May 06, 2018

07/05/2018: Daren Mills Dartford, Kent

by Mildred Cookson, The Mills Archive, UK

 
Mildred Cookson
According to The Miller (November 3, 1913) the Daren Mills in Dartford were purchased a number of years previously by Mr SK Keyes, and fitted up with the most modern milling machinery of the day.

The mills were close to Dartford Railway Station and on the navigable River Darent some two miles above where it joins the River Thames. Described as "that great water highway to the metropolis and so occupying a most advantageous position, being able to obtain their supplies of foreign and Colonial wheat by barges direct from the London docks".

In 1909, the business had been registered as a private company when Mr Hubert Keyes, brother of the head of the firm, became a director. His eldest son, Captain Reginald Keyes who in his spare time, out of business hours, was a captain of the Queen’s Own Royal West Kent Regiment, assisted
 
millsarchive.org

Mr SK Keyes, who was then a Governing Director, in active management. Mr SK Keyes had felt that his mills were not quite as up to date as they could be and considered the best way to improve and enlarge them, so a few years previously in about 1906, he had made an extended trip to Canada and the USA to visit a number of the newest mills there. He said he saw nothing on the other side of the Atlantic to approach European mills, either with regard to process or machinery, so he visited the Continent and inspected flour mills there, with the result that he placed the order when he got back to remodel his mill with Messrs Amme, Giesecke and Konegen of Brunswick and 59 Mark Lane London, to their widely advertised plansifter system. He placed the order with their London manager Mr JE Speight. Mr Keyes took the advice of the engineers and added another storey to his mill, making it seven storeys. The top room was a fine handsome lofty apartment in contrast to the lower rooms which all had less height than usual.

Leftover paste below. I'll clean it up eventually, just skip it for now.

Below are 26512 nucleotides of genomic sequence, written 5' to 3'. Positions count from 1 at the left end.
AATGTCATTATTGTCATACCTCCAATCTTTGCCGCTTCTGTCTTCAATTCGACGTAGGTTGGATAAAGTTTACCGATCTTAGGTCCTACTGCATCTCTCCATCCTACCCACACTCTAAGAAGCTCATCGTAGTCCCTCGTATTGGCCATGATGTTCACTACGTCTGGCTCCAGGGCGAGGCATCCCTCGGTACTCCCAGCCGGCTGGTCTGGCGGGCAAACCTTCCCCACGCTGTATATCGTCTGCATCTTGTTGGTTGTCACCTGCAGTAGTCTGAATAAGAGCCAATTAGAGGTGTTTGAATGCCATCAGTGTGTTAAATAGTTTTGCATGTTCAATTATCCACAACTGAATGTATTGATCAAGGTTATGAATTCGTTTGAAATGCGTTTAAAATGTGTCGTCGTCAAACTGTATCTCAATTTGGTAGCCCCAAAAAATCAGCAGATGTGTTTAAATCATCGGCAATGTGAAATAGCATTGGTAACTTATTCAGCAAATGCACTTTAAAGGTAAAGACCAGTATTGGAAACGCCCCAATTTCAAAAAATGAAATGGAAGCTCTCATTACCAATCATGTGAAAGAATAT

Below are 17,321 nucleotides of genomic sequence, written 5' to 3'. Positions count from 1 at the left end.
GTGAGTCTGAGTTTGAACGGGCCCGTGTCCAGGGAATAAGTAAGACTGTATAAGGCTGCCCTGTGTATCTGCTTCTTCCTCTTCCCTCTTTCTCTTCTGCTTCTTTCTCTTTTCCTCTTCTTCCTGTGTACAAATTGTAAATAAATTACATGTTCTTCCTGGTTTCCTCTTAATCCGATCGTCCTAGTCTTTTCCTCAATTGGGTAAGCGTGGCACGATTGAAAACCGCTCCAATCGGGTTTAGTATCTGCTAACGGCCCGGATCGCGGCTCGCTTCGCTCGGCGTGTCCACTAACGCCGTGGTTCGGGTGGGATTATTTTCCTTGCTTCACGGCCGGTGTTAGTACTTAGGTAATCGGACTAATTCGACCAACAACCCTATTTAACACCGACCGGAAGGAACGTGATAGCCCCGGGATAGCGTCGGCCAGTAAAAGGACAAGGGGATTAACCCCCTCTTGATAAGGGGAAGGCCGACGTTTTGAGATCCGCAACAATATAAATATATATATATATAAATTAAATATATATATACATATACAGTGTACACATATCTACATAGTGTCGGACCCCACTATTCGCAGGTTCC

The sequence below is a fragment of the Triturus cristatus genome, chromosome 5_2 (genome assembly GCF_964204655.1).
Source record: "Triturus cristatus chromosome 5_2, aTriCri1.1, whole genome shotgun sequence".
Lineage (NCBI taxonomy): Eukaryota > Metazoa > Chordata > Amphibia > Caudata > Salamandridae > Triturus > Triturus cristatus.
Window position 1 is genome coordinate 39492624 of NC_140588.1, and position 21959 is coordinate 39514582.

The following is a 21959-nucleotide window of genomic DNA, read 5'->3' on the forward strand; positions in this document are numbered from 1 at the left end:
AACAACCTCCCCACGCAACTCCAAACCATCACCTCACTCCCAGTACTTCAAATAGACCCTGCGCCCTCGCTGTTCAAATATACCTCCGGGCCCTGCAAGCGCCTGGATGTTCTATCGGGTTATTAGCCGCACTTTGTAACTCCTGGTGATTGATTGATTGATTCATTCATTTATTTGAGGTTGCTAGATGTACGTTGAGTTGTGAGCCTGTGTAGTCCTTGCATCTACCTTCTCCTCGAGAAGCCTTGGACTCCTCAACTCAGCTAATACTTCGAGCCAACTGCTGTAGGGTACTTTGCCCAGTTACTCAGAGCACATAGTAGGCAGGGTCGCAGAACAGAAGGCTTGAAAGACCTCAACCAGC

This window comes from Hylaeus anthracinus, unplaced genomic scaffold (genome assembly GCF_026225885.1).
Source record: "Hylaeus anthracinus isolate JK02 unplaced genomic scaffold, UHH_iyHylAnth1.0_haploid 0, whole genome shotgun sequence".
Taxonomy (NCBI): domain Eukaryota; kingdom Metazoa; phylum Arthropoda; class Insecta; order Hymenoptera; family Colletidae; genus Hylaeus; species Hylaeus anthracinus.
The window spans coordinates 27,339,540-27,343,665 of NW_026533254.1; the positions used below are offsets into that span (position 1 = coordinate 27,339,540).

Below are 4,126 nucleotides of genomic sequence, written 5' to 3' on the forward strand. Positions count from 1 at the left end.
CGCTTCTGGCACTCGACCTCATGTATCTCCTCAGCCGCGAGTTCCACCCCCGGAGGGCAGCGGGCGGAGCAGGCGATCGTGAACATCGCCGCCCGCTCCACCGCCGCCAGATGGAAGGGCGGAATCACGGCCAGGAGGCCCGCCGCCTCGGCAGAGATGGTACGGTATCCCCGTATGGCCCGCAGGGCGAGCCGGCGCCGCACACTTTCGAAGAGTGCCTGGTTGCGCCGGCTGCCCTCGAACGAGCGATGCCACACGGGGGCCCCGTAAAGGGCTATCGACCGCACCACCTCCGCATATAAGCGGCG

Nine of the latest pattern ‘Ageka’ self-balancing plansifters were installed on the top floor. This plant performed all the scalping, grading and dressing. As seen in the illustration, seven of the plansifters were in a line on the side of the room next to the elevators, and two were on the opposite side, where space was left to install more of these machines when it became necessary to increase the capacity of the mills.

The Miller reported it was a pleasure to admire the smooth, even gyrations of these novel self-balancing plansifters, and be able to study the products coming from them. One of their leading features enabled coarse material to be removed before actual flour dressing was attempted. For example, the first break stock went on to the one section of a plansifter and the broken wheat was first tailed over to the second break. The next material to be removed was the small broken wheat, which went to the fine second break.


Read the full article, HERE.
 

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